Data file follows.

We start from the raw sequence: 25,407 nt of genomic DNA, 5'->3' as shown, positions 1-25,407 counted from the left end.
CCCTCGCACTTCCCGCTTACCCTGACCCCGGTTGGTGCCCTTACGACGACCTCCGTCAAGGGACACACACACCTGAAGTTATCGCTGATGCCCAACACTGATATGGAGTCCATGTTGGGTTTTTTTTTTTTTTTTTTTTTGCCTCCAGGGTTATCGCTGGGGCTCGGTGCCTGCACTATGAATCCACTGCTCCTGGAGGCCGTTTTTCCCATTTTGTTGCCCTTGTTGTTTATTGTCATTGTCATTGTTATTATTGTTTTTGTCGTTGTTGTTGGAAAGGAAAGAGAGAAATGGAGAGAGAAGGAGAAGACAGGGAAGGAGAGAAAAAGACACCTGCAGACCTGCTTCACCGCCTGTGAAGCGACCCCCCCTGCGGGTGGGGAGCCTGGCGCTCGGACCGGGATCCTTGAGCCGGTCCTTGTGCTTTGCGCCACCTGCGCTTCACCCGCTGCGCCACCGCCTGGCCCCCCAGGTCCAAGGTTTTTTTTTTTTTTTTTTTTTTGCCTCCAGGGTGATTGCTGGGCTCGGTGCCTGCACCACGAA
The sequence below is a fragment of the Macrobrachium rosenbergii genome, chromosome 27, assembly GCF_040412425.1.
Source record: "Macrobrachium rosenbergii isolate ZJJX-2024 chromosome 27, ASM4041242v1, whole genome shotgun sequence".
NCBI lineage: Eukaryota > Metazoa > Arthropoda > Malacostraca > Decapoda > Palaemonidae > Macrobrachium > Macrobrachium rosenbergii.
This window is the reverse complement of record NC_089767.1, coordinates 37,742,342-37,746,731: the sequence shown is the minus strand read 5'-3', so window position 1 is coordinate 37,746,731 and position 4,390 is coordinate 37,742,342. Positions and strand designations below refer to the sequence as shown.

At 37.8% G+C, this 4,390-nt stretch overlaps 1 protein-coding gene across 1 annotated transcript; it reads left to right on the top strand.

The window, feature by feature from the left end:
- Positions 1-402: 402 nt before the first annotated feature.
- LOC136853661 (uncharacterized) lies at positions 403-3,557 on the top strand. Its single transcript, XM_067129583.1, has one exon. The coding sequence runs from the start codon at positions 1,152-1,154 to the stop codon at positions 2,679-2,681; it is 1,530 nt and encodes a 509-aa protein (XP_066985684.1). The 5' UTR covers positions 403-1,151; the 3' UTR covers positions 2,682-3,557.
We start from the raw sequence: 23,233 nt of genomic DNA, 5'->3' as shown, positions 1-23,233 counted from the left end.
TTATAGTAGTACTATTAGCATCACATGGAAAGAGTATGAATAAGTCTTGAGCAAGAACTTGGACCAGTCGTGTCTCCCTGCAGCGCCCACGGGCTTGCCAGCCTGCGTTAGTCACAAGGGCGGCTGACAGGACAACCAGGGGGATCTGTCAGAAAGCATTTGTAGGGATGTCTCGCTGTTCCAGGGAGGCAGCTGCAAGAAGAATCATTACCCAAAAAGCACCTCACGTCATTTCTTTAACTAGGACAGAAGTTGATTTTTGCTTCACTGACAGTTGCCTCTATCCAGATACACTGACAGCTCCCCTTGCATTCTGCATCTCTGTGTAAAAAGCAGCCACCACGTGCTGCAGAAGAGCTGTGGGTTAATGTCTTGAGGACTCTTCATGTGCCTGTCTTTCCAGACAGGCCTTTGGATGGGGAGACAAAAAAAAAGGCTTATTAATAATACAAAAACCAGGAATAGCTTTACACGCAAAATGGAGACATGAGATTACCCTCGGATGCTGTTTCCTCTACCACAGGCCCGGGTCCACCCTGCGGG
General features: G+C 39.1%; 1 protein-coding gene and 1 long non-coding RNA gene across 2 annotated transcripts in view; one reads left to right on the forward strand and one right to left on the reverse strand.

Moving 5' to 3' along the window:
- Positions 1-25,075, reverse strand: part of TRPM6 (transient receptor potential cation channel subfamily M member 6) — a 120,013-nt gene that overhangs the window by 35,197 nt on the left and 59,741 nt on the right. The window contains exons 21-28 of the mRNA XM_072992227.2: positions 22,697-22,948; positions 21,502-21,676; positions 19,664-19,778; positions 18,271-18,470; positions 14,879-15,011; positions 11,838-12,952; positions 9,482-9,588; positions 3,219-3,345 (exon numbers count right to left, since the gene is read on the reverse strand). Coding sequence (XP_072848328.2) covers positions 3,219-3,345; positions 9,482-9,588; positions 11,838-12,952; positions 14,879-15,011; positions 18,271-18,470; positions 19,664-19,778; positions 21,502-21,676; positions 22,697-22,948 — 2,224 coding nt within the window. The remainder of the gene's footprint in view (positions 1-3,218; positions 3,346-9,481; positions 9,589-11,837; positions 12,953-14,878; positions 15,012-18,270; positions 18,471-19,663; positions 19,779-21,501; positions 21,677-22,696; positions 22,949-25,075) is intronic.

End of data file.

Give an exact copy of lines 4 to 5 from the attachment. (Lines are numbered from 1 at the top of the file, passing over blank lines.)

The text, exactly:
Source record: "Macrobrachium rosenbergii isolate ZJJX-2024 chromosome 27, ASM4041242v1, whole genome shotgun sequence".
NCBI lineage: Eukaryota > Metazoa > Arthropoda > Malacostraca > Decapoda > Palaemonidae > Macrobrachium > Macrobrachium rosenbergii.